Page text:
Racism And Imperialism In Germany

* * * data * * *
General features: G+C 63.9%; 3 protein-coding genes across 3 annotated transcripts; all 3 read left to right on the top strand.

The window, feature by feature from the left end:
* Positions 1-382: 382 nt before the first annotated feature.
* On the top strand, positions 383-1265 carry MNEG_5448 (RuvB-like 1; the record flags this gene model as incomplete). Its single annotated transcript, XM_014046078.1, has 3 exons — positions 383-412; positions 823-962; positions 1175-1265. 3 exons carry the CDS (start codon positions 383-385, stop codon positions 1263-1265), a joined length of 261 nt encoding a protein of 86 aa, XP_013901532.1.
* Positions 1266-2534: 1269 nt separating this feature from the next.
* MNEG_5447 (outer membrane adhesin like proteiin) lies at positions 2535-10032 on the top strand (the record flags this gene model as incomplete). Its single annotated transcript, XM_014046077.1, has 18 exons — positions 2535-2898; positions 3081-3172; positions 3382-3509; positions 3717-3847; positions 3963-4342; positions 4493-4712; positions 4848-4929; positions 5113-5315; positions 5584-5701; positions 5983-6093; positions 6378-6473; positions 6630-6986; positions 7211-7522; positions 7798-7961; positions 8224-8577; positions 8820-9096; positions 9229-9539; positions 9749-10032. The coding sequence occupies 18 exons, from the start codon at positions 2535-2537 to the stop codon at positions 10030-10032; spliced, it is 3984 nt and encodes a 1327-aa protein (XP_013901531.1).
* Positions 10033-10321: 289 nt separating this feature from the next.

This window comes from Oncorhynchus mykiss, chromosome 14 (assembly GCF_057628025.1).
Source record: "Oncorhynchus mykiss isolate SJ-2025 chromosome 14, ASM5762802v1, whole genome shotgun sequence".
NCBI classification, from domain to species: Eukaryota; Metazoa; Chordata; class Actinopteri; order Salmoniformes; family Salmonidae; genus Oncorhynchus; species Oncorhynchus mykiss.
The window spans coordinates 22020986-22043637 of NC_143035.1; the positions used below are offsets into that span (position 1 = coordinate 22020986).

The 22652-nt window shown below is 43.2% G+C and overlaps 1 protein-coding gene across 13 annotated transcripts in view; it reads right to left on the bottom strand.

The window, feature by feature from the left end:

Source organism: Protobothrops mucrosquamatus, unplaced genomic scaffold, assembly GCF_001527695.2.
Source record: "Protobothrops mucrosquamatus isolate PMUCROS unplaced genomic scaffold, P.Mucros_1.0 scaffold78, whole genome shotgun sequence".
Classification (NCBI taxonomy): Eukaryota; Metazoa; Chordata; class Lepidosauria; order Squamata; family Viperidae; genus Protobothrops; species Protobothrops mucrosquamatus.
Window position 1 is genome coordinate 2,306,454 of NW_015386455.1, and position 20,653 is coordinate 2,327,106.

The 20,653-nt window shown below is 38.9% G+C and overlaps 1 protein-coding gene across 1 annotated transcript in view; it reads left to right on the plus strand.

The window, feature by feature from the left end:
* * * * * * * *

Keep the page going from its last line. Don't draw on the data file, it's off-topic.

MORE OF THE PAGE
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As troubling pasts linger on throughout the world, countries that once committed violence as perpetuators struggle to shape its legacy. Germany, a nation that committed one of the most violent atrocities of the 20th century, has been tasked with remembering its past in hopes of shaping its national identity. In the process, leaders and politicians have struggled to properly memorialize the nation’s many victims. Many have debated what proper memorialization is, sparking controversies over almost all of Berlin’s Holocaust memorial (Hansen-Glucklich). With its wrongdoings so recent in human history, the ubiquitous ideals of nationalism have complicated Germany’s legacy. Meanwhile, the United States fails to commemorate its victims of slavery and its imperialistic practices. Although slavery was outlawed in 1965, the once-enslaved Black people of the U.S. struggled to achieve equal socioeconomic status as their previous owners. Jim Crow Laws segregated African Americans for years, producing disenfranchised communities that even the 1960s Civil Rights Movement could not fix (Tharoor). With a system built on principles of racism and oppression, the U.S. has failed to recognize the Black community as victims. Thus, the nation has failed to come to terms with its past, complicating its legacy as it moves forward. As Germany continues to recognize the need to repair its historical wrongdoings, the United States struggles to come to terms with slavery. Memorials have been utilized

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